Mindy4dogs, I don’t know if your post was a response to mine, but let me explain what I said if it wasn’t clear. First of all, I have to admit that forming stereotypes is something everyone does and is part of learning about your environment. For example, dog A bit me. Therefore, I should probably stay away from dog B because it might bite as well. For human classifications, such as ethnicity, forming generalizations are more complex. White people usually have more media exposure compared to other ethnic groups, so the public can see both their achievements and their flaws. Therefore, if the news reported a white person stealing a car, no one will usually associate white people with stealing. However, for ethnic groups with minimal exposure, most people will associate the particular act (usually the negative ones) with that ethnicity and your car-stealing story was an example.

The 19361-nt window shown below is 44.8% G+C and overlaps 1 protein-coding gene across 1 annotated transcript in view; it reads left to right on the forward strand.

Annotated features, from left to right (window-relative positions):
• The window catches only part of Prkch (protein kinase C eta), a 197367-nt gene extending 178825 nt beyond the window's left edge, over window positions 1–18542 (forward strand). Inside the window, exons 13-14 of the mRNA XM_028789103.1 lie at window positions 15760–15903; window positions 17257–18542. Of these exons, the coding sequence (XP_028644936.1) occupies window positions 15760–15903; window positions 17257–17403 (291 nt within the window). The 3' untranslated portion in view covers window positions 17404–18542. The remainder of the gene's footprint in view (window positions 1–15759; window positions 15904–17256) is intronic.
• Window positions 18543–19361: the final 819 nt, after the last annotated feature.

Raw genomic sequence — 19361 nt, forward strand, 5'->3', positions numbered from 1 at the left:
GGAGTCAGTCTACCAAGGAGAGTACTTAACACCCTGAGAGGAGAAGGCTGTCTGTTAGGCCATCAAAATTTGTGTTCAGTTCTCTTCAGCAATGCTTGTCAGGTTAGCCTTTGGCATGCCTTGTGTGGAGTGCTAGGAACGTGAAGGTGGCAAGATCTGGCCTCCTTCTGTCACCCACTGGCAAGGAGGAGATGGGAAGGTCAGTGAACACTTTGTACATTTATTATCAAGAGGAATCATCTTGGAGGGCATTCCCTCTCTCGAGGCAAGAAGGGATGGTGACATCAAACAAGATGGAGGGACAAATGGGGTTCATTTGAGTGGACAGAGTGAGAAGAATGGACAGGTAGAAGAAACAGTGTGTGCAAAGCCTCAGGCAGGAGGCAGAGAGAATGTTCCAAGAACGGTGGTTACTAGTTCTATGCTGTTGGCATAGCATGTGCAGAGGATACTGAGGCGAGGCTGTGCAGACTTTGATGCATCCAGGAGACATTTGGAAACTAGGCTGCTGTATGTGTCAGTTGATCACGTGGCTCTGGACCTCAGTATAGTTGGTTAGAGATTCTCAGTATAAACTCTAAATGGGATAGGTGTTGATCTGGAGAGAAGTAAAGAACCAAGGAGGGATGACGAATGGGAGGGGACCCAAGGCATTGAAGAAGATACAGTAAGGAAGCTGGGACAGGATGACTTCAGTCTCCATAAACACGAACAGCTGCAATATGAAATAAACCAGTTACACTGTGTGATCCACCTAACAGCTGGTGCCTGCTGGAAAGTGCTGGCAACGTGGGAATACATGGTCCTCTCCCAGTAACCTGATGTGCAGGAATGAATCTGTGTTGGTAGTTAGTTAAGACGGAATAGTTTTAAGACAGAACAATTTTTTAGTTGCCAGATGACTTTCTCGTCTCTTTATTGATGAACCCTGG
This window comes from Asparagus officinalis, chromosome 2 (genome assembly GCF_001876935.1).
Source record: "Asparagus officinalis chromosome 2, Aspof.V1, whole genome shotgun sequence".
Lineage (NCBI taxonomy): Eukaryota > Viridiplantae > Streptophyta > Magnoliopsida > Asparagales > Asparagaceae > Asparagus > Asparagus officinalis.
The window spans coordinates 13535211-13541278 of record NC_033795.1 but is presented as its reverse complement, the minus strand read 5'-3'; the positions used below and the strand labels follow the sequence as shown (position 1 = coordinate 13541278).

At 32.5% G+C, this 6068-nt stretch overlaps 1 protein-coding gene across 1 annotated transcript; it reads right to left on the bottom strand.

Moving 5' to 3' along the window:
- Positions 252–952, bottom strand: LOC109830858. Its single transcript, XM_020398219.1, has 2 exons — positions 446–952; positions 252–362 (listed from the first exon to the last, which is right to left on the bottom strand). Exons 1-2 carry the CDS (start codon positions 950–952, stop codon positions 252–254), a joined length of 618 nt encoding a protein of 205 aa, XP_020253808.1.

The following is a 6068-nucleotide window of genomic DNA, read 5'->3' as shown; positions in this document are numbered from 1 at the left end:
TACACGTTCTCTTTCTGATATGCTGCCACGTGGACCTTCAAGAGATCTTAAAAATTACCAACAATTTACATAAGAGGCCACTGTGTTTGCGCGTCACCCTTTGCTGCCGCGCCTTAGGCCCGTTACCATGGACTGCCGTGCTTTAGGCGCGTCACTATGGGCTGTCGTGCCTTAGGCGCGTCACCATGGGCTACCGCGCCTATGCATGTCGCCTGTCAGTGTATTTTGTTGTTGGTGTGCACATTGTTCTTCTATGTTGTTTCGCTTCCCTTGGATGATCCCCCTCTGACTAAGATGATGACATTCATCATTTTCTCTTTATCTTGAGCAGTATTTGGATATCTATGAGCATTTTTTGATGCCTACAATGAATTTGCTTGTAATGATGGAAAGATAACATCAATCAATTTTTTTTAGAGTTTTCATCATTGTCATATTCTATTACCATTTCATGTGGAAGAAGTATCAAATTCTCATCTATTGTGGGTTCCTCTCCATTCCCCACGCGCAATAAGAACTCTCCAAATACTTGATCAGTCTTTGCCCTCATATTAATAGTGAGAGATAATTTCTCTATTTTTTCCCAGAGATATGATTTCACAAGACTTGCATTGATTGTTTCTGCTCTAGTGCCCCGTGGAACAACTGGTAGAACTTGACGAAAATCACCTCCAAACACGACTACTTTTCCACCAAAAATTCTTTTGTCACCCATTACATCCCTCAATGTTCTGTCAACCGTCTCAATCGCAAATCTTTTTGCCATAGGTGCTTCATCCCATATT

Getting back to the article, as I said earlier, I don’t mind if a person’s ethnicity is called to attention if it would be a benefit. If we were looking for a criminal, then ethnicity would be important to mention for identification. Or if we tried to correct a problem, such as gang affiliation amongst Filipinos and other groups, then bringing up ethnicities would be appropriate. However, I don’t feel that this article was meant to help anyone out. Seriously, are the “flaws” in strict Filipino parenting (which has actually benefited a lot of second generation Filipinos) really a big enough issue to publish in the Reader? Considering how influential stereotypes are for people of color, why bring up these harmful stereotypes? Is it too much to ask to minimize the amount of negative exposure until the media is ready to show our positive qualities at the same time? This is why I’m offended. This article just makes Filipinos look bad and in the end, no one was able to benefit from it. What a complete waste at the expense of my people.